the channel’s profile is not particularly youthful. Top-performing
programmes among this age group, however, perform well and include
Videotech, The Mix, football coverage, Man o Man and NBA coverage.
The children’s strand, CITV, runs Saturday and Sunday lunch-times, with
a ’best of’ selection including CDUK, Paddington and Garfield.
The archetypal youth channel, MTV attracts only 2 per cent of the
children’s audience. However, 52 per cent of its audience is aged ten to
24. It has the best profile for 16- to 24-year-olds: 28 per cent of its
audience is aged 16 to 24 - a figure matched only by the specialist teen
Youth ratings are typically highest at weekends, between 7pm and
MTV has strengthened its viewing base in recent months after a strategic
review prompted a rethink of its previous pan-European positioning. The
channel has since increased its emphasis on local audiences and
locally-produced material that is more in tune with regional tastes.
MTV, which is owned by the US media giant, Viacom, is currently
available in 21.5 million homes across continental Europe and a further
7.7 million homes in the UK and Ireland.
Nickelodeon accounts for 6 per cent of all children’s TV viewing in UK
multi-channel homes, and 62 per cent of its audience is aged between
four and 15.
The channel, which was launched in the UK in September 1993 as a joint
venture between Viacom-owned MTV Networks and BSkyB, broadcasts 12 hours
a day, seven days a week in analogue and fifteen hours a day, seven days
a week in digital.
Highest children’s TV ratings are achieved between 5pm and 7pm, with
programmes such as Sister Sister, Moesha and Rugrats proving the most
popular during the first half of this year. It regularly delivers
between one and four children’s TVRs in ’peaktime’ - 5pm to 9pm.
This month Nickelodeon UK launched a sister service, Nick Jnr, on Sky
Nick Jnr is aimed at the younger segment of Nickelodeon’s overall
audience - children aged seven and under - and claims to be the first UK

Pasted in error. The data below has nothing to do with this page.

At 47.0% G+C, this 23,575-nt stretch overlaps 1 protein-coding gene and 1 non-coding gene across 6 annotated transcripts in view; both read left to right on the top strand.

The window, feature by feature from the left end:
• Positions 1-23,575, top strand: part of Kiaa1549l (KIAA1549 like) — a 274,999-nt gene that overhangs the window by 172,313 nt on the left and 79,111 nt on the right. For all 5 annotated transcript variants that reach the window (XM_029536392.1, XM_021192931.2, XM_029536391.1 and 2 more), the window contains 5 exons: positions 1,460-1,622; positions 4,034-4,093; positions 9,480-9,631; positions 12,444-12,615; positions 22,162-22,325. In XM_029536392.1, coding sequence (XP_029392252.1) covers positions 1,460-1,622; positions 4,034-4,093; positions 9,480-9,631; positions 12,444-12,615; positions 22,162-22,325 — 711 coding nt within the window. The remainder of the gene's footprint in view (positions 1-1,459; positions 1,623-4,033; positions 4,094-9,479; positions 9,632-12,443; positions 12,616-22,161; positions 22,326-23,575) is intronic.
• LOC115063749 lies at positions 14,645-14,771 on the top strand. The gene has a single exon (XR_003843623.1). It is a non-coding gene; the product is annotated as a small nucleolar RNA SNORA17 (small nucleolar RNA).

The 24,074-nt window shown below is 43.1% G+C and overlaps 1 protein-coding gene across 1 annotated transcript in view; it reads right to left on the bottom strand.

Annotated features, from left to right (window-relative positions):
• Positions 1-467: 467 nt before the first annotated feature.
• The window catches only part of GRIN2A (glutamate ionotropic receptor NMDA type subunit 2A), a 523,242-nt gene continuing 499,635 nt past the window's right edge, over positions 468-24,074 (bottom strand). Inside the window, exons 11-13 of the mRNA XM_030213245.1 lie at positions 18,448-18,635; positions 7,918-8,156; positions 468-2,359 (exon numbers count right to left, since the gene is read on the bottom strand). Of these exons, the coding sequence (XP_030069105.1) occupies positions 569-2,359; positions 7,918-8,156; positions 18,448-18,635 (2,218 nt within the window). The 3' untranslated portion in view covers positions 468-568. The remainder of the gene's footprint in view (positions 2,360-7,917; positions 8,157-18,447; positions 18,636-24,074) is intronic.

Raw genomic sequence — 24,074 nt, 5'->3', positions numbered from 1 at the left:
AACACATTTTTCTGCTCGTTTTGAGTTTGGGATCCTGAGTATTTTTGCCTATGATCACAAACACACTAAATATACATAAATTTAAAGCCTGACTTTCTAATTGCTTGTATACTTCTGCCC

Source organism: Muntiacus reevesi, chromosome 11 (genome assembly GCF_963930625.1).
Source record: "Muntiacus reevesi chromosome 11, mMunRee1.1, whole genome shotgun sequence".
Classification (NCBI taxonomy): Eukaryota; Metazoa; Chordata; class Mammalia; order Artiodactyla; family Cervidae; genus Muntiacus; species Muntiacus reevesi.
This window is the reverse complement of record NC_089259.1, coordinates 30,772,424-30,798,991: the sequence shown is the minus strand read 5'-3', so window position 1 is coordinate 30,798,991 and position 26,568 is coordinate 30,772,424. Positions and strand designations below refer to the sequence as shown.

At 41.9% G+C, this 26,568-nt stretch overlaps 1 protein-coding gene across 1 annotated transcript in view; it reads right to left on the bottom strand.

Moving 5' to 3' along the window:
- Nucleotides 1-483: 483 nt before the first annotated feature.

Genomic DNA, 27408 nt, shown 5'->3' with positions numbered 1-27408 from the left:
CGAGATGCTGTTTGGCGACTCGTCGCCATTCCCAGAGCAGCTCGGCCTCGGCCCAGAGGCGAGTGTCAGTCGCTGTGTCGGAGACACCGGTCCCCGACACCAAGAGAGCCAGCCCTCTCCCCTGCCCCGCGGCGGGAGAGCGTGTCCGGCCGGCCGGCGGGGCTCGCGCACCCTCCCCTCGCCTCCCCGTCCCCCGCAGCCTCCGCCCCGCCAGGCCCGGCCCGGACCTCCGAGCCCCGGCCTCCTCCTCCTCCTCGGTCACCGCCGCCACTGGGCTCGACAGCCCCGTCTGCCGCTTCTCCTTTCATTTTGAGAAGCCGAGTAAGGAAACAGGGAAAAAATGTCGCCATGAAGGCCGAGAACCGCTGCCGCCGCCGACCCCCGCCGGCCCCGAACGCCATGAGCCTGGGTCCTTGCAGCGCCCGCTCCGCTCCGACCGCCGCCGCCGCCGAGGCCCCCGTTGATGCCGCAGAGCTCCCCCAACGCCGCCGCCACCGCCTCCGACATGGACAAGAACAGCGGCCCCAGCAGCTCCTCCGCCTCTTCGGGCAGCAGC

channel to initiate an additional voluntary code to protect its young
audience from inappropriate advertising.
Nick Jnr was previously a branded programming strand within Nickelodeon
proper, running from early morning to 2.30pm. It will now air on
analogue from 6am to 10am.
Rapture launched in November 1997 and positions itself between MTV and
Trouble. Its core audience is aged between 16 and 20. Programming
includes targeted teenagers’ fare as well as out-put with more general
The channel - which is owned by its management, United News & Media and
Telewest - broadcasts between 10am and 6pm at weekends and is available
in three million UK homes via Telewest and NTL cable networks and Astra
Later this year Rapture plans to expand distribution with the addition
of digital broadcasting and further cable deals. From January 2000 it
will broadcast seven days a week.
Sky One takes a 5 per cent share of all children’s TV viewing in
multi-channel homes. Overall, 36 per cent of its total audience is aged
However, particular programmes can combine large relative audiences and
good conversions for this age group - programmes such as Friends, The
Simpsons, South Park and the X Files perform well.
The strongest part of the schedule for 16- to 24-year-olds is Friday to
Recently launched shows include Pokemon, which is based around the
best-selling Japanese toy range of the same name. The UK-produced teen
drama, Dream Team, has done particularly well.
The Box, which was launched in 1992, is a 24-hour interactive music
channel with back-to-back music videos. It is scheduled according to
viewer requests, which total more than 100,000 a week. Forty two per
cent of its audience is aged between ten and 24 years old.
The channel regularly reaches more than two million cable and satellite
viewers and it is seen in a further one million homes on digital, the
channel claims. It is the fourth most watched channel among 16- to
24-year-olds in cable homes and delivers an average TVR of 0.25.
Trouble takes 2 per cent of all children’s TV viewing in UK
multi-channel homes. Its core audience is ten- to 15-year-olds - who
account for 33 per cent of the channel’s viewers; 61 per cent of its
audience is aged ten to 24.
Widely seen as the authentic ’teen channel’, Trouble’s schedule includes
a mix of drama, music and teenage issue-based material. Top-performing
programmes are Saved for the Bell, Weird Science, Fresh Prince, Sweet
Valley High and one-off shows, such as Smash Hits Winners Poll.
Trouble was launched as a standalone channel in early 1998 by Flextech,
although it had previously appeared as branded programming strands on
the former children’s channel, TCC, and Bravo. It currently broadcasts
from 7am to 8pm on analogue and 6am to midnight on digital.
From this autumn it will air a new branded programming block - TNBC - as
part of a deal with the US broadcaster, NBC.
UK Play, a joint venture between Flextech and BBC TV, was launched last
October. It is aimed at 16- to 24-year-olds and airs 24 hours a day on
digital TV. The channel’s output is a mix of UK music and comedy re-runs
from the BBC library, with material such as Top of the Pops, Shooting
Stars and The Fast Show. Most of the material is repeats, although there
are original shows, such as Flatmates, a quiz show presented by Sara
Other material is re-packaged, such as the recent UK Play Presents, a
series of big name concerts which have included Robbie Williams, Pulp